So here we are. The heating is on.
No longer are we at a stage of predicting global warming may occur, with experts cautiously saying this or that weather event just might be attributable to climate change, in turn due to increasing greenhouse gas concentrations in the atmosphere. Just this summer (2022), northern hemisphere heatwaves have resulted in a slew of high temperature records – several by margins startling even seasoned climate scientists.
As you noticed if you’ve been here over summer 2022, Hong Kong was also hot hot hot – with July becoming the hottest month in Hong Kong since records began in 1884.
While it generally takes time for the impacts of heat and droughts to become known, two flash floods that hit Kentucky in the US last month, killing 37 people, also served to emphasise the consequences and perils of climate change. It might seem, then, this really is time to act, including by making good on promises made in high profile meetings, like the much-ballyhooed Paris Agreement adopted by 196 parties in December 2015.
Sadly, however, a look at the map produced by Climate Action Tracker – an independent scientific analysis of climate action since 2009 – shows little progress towards the globally agreed aim of holding warming well below 2°C. The black and red colours for countries with “critically insufficient” and “highly insufficient” climate action predominate; nowhere is green for action compatible with the Paris Agreement.
The tracker gives a highly insufficient rating to the climate efforts by China, including Hong Kong. But are the measures adopted in Hong Kong actually enough to tackle climate change?
For answers, you might check Hong Kong’s Climate Action Plan 2050, published by the Hong Kong Government in October last year. This 69-page booklet starts well, with a brief chapter summarising the issue and Hong Kong’s strategies and actions.
The action plan emphasises carbon neutrality, which means balancing emissions of carbon dioxide and other greenhouse gases with carbon offsets, so there are zero carbon emissions overall.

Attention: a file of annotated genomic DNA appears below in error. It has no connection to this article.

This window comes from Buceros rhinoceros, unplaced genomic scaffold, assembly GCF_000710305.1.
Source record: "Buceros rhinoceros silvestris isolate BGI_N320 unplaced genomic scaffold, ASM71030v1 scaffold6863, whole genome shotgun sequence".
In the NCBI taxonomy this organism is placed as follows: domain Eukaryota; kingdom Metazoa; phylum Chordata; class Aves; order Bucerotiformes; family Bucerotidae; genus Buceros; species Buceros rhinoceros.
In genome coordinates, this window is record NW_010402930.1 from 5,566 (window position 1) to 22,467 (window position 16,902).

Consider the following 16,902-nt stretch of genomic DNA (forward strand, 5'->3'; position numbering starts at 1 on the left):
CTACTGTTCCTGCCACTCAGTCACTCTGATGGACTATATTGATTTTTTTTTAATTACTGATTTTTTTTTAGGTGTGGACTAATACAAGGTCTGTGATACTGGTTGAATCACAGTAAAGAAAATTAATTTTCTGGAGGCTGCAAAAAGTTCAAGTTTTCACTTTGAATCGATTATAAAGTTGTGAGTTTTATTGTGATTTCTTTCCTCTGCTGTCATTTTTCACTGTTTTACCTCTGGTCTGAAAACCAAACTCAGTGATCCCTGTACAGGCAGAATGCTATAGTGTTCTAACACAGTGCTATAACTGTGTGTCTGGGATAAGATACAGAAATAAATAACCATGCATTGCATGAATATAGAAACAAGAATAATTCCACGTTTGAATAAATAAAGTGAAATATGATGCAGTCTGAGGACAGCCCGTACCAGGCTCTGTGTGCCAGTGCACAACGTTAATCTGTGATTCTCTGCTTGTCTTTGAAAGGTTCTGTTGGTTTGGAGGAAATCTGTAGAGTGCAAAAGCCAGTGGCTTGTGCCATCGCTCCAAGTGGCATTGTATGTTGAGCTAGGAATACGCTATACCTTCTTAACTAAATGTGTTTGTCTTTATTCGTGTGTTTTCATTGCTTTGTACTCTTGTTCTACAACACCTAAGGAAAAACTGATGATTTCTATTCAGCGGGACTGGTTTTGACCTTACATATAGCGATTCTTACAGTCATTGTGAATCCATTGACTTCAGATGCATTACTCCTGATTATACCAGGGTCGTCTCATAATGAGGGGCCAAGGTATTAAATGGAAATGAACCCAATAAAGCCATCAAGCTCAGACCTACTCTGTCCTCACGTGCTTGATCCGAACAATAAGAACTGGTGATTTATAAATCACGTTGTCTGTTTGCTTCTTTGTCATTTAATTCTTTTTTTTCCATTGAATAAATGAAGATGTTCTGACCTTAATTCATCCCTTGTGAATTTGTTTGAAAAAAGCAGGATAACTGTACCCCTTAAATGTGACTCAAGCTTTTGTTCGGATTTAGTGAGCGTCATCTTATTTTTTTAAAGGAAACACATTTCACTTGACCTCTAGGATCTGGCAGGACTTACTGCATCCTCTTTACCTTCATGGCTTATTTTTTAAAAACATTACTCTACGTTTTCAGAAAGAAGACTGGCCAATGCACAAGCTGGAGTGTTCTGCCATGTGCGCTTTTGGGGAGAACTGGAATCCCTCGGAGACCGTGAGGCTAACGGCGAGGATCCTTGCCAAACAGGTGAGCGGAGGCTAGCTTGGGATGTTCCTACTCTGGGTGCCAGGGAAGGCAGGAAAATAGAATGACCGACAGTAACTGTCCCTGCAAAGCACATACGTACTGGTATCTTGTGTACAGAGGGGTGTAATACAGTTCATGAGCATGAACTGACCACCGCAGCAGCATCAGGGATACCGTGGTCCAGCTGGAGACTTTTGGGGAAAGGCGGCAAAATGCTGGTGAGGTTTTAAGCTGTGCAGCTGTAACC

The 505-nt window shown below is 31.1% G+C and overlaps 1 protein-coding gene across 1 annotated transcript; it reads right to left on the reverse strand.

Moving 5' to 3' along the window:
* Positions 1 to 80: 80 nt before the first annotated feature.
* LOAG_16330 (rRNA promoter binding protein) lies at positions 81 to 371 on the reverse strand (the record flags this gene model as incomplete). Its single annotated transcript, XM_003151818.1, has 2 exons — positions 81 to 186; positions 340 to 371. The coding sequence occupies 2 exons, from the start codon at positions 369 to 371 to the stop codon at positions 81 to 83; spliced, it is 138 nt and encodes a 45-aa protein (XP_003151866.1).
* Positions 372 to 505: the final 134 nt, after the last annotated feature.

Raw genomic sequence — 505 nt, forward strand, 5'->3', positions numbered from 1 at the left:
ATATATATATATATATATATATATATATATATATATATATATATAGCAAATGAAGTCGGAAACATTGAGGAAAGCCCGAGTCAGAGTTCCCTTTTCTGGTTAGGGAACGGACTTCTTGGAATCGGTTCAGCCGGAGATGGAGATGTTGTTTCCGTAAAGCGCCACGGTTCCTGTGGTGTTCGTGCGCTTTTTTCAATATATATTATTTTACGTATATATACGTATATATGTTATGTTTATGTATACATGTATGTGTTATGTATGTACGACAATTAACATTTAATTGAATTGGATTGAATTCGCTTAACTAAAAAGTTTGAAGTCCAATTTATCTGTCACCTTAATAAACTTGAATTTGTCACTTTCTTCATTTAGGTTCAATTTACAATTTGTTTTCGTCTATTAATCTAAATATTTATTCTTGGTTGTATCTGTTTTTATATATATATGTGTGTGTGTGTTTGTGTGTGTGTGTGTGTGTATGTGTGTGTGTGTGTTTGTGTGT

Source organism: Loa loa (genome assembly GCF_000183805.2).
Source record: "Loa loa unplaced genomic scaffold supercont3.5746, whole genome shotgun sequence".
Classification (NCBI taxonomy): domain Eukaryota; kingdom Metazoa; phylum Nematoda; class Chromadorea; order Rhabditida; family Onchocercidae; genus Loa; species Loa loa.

Great challenges, way beyond individual responsibility
While this seems a splendid idea, the action plan admits that achieving it presents great challenges. And for some indication of the challenges, just consider what you’ve done today. Showered? Carbon emissions were involved in providing water, and any heating. Pulled on clothes, ate breakfast with tea or coffee? More carbon emissions. Likewise if you took transport and an elevator to an air-conditioned office. Even reading this article in print or online involves carbon emissions.
Which is not to say that you – yes, you! – are the cause of climate change. Big businesses may have tried to put the spotlight on individual responsibility in environmental issues, but the heavy lifting is up to governments and businesses. And in Hong Kong, like much of the world, that heavy lifting has barely begun.
The action plan does include measures undertaken in Hong Kong, but too often these are inadequate or even downright questionable. Government buildings have reduced energy use; yet have you passed mall entrances, felt chilled air spilling into the streets? “Green transport” is mentioned, in a place where it takes a brave soul to cycle downtown. Urban forests seem worthy, never mind the near lifeless lawns near Tamar [though maybe some trees added to area since my last visit?].